Science

'Sentinel chickens' form a front line of defense against West Nile

'Sentinel chickens' form a simple and efficient front line of defense against West Nile disease
Over the years, California health agencies have relied on sentinel chickens to track bird-hosted illnesses
Chickens make perfect sentinels because they don't get sick from West Nile virus themselves

"Hi, girlfriend," Susanne Kluh said as she lifted a white leghorn chicken officially numbered "1406" out of her shaded coop.

The chicken, one of eight kept in a semi-secret location in Long Beach's nearly 400-acre El Dorado Park, squirmed as Kluh examined a spot under her wing. The bird wanted back in her coop, where she had been clucking about and sipping water from a pipe suspended overhead.

But she had a job as a lookout for a silent and invisible foe.

In an era of costly high-tech medicine and sophisticated contagion control, 1406 and dozens of other "sentinel chickens" form a simple and efficient front line of defense against West Nile disease, a mosquito-borne illness that can cause flu-like symptoms and, in rare instances, death.

Through regular blood testing of the birds, disease hunters can predict when and where people are at risk of catching the virus.

"They give us a warning," said Kluh, who heads disease surveillance for the Greater Los Angeles County Vector Control District, which maintains seven groups of sentinel chickens across the county.

In late July, Kluh's team found that 1406 and four others in her coop had antibodies for the West Nile virus in their systems — evidence they'd been bitten by infected mosquitoes. Within two weeks, the city of Long Beach and L.A. County health officials reported their first human West Nile cases of the year.

"The chickens are the stars of the show," said Levy Sun, a spokesman for the vector control district. "We really can't do our job effectively without them."

Over the years, California public health agencies have relied on sentinel chickens to track bird-hosted, mosquito-borne illnesses such as Western equine encephalomyelitis and St. Louis encephalitis. Los Angeles vector control groups began testing chickens for West Nile antibodies in 2003, the year after the virus made its first appearance in California.

Scientists also monitor West Nile's spread by tallying infections in wild birds and mosquitoes. In California this year as of Friday, 1,410 dead birds in 33 counties and 2,040 mosquito samples in 29 counties — from Humboldt in the north to San Diego in the south — had tested positive for the virus, the California Department of Public Health has reported.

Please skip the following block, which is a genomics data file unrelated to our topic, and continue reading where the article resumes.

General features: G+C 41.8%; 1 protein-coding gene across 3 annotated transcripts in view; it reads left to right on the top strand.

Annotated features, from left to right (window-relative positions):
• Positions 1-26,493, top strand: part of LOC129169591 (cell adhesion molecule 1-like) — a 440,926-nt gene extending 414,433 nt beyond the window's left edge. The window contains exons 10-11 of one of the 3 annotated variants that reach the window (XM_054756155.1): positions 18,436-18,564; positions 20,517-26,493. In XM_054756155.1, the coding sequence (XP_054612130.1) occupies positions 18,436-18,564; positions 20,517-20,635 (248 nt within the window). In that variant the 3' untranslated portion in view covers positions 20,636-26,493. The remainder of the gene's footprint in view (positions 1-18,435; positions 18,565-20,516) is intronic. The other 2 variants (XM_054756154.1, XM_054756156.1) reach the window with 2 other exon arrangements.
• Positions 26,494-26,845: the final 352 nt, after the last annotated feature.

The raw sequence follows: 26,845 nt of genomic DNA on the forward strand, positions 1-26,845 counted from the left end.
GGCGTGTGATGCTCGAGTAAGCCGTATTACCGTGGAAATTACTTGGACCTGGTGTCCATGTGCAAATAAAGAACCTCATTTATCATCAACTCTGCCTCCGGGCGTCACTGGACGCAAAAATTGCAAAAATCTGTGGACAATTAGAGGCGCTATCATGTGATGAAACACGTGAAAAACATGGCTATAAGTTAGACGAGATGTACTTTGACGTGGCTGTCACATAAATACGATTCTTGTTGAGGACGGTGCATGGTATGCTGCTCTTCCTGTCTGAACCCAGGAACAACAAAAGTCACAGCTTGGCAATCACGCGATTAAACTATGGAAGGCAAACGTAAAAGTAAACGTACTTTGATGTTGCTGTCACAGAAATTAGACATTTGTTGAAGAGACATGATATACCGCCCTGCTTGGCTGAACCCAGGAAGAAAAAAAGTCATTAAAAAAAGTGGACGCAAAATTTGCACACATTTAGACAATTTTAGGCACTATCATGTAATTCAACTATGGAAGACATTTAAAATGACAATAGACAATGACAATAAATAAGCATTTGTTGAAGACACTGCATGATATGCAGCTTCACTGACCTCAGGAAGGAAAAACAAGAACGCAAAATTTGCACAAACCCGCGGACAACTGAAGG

Adding sentinel chickens to the mix provides more precise information about where human infections might occur, Kluh said.

"When we have chickens positive, we know that the mosquitoes can actually transmit the disease," she said. "We know there's a close correlation with human cases."

Chickens make perfect sentinels because they don't get sick from West Nile virus, Kluh said, and never develop high enough levels of the virus in their blood to give the disease back to mosquitoes, which in turn might fly off and bite people or horses.

The chickens also give disease control workers a better idea of where infected mosquitoes are nesting. Because wild birds and people circulate freely, it is hard to know where they were when they were bitten. But sentinel chickens are infection-free when they arrive at their coop and remain in place. If they test positive for West Nile, vector control workers know to examine the nearby area for mosquito breeding locations.

So far, the chickens in El Dorado Park are the only ones monitored by Kluh's team that have tested positive for West Nile antibodies. But according to the Department of Public Health, various vector control agencies in Los Angeles County have reported more than 20 sentinel chicken positives this year.

Thus far in 2014, there have been 57 human cases of West Nile disease confirmed in California. Four patients, in Sacramento, Shasta and Stanislaus counties, have died from the illness.

August is generally too early to know how widespread human infections will be in a given year, said Dr. James Watt, chief of the division of communicable disease for the state public health agency.

About 80% of people infected with the virus have no symptoms, he said. Close to 20% get a mild, flu-like illness. Very few experience the severe neurological symptoms that can require hospitalization.

Watt urged Californians to practice "the three Ds" of prevention: Use DEET or another effective insect repellent to ward away mosquitoes; be especially careful at dawn and dusk, when mosquitoes are active; and drain standing water to keep the insects from breeding.

In the meantime, Kluh and her colleagues are keeping a close eye on their coops.

They may soon retire and replace the current El Dorado flock. Once chickens have West Nile antibodies, they can't be used for detection anymore.

The chickens — which Kluh said pose no threat of transferring the West Nile virus to people — are passed along to new owners, with some adopted as pets.

eryn.brown@latimes.com

Twitter: @LATErynbrown

Copyright © 2015, Los Angeles Times
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